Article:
What you should know when you plan to donate by bequest
Why is it a good idea to have a will?
A will gives instructions on matters related to one's own estate. This is especially important when deviating from the statutory canons of inheritance and giving instructions in advance on the division of the inheritance.
A will can also be used to determine the degree to which bequeathed or gifted property can be seen as preheritance to avoid future disputes among the heirs, which often apply specifically to preheritances.
In a will it is also possible to decree that the property going to heirs as inheritance should not be subject to the heir’s spouse’s marital rights to property. This is an important testamentary disposition in a will because young married couples do not always have prenuptial agreements, and because divorce is quite common nowadays. With this testamentary disposition, the inheritance is not subject to the requirement of an adjusting payment stemming from the marital rights of the heir's spouse in the event of a divorce.
In certain situations, a will can also decree that heirs should have the right to partially or completely relinquish their entitlement to an inheritance in favour an heir of their own. However, tax authorities not always approve partial renunciations of inheritance, which can lead to double taxation in the form of both inheritance tax and gift tax.
What are questions that need special attention when considering a donation by bequest?
When considering the bequeathing of property for charitable purposes, or for use for a specific purpose, it is important to ensure that the recipient of the donation is a solvent entity operating for the long term with the ability and required organisational resources to implement the goals that the testator hopes to achieve with the bequest and the support.
How are issues of taxation and donation linked? What direct or indirect taxation benefits can the donor get from the bequest?
It is good to donate by bequest to an entity whose promotion of the common good is well established, so that the recipient will not be required to pay inheritance or gift tax on the property. Universities are such organisations that promote the common good. Private individuals and estates of the deceased may deduct donations of no less than €850 and no more than €500,000 in a single calendar year from their taxation. Donations to universities by limited liability companies and other organisations can be deducted from the income tax of the donor on the condition that the donation is of no less than €850 and no more than €250,000 per calendar year.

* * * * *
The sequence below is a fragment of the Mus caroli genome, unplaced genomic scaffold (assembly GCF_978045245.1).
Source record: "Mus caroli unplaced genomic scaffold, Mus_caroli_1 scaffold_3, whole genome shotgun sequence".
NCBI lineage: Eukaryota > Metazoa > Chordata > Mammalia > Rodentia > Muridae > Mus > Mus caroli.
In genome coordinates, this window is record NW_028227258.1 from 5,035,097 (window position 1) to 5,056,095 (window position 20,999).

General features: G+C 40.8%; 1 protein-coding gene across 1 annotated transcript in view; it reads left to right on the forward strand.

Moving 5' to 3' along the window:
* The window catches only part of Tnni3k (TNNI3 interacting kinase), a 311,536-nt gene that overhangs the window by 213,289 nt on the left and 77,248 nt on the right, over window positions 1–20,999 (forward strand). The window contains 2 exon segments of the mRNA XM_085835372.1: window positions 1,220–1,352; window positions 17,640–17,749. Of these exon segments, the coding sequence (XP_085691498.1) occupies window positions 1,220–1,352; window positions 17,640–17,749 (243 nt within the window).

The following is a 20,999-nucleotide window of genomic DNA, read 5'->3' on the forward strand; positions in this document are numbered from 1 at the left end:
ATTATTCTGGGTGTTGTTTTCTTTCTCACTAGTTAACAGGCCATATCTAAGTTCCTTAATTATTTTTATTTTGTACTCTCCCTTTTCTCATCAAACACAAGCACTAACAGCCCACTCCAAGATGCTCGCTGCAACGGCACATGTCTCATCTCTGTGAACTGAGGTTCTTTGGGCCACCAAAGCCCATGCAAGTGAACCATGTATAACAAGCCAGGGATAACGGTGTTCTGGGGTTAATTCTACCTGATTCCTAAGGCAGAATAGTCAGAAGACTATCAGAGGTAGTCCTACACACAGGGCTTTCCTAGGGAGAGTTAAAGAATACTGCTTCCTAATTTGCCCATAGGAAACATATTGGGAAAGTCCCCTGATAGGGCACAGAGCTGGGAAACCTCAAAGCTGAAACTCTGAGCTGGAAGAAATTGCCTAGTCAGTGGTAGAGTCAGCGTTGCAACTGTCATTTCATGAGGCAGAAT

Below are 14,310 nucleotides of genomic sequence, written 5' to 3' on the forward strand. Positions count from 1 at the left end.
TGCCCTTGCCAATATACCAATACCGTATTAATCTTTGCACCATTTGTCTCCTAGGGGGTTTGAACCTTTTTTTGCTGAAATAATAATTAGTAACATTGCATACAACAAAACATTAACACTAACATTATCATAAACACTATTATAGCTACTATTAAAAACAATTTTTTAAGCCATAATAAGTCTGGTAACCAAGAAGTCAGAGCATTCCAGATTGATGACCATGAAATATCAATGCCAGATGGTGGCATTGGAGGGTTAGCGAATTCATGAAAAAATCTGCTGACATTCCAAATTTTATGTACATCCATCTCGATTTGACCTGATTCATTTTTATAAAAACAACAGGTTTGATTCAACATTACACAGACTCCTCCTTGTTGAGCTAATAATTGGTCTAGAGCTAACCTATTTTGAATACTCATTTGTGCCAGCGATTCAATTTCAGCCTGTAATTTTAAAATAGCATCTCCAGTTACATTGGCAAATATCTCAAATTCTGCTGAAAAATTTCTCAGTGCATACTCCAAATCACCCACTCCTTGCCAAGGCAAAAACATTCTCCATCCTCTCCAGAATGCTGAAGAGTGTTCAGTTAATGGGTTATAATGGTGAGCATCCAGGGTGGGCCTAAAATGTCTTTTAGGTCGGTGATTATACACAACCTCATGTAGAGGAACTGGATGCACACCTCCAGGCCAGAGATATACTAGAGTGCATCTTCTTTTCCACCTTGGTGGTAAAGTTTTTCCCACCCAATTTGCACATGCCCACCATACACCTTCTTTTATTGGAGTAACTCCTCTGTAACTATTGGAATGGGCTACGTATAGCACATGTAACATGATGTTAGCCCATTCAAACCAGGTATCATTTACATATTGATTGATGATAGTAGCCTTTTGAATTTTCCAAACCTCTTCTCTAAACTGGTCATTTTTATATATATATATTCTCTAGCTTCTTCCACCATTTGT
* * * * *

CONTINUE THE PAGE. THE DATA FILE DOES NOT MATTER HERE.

For someone donating through a last will and testament, the bequest usually does not bring any tax benefits, because estates of the deceased rarely earn income in the years following the person's death, but the beneficiary can, of course, carry out the purpose of the giver better if no inheritance or gift taxes need to be paid. At present, the maximum inheritance and gift tax is 33 percent of the value of the gift when the recipient is not related to the testator.
In the inheritance taxation of the person making a bequest, the value of donations made in a will can be fully deducted from the taxable property of the estate. Heirs may naturally also make the donations in question from their own inheritance, in which case they will have the right to deduct the gift from their earned income. In such a situation the donation is from received net funds, but the savings in taxes is likely to be greater when their marginal tax rate for earned income is higher than the inheritance tax rate.
What else is good to know about donating by bequest?
Donations stipulated in a will are gifts that are not implemented until after the death of the donor. The formal requirement is that it takes the form of last a will and testament. Stipulations in a will do not affect the life of the donor, or the use of their funds during their lifetime. Instead, the donation goes from the estate to the recipient if the property in question is still in the estate when the donor dies.
If there is a change of heart, can a will be cancelled or altered?
The testator can cancel or alter the will at any time, assuming that they are legally competent in the sense of being capable of understanding the implications of their actions. The easiest way to cancel a will is to destroy all copies of the will, and the alteration takes place by drafting a new one with the signatures of witnesses.
Any other thoughts about donating through a last will and testament?
Donating by bequest is a cost-effective and effectual way to implement the desire of the testator to give monetary support for a purpose that benefits the public good.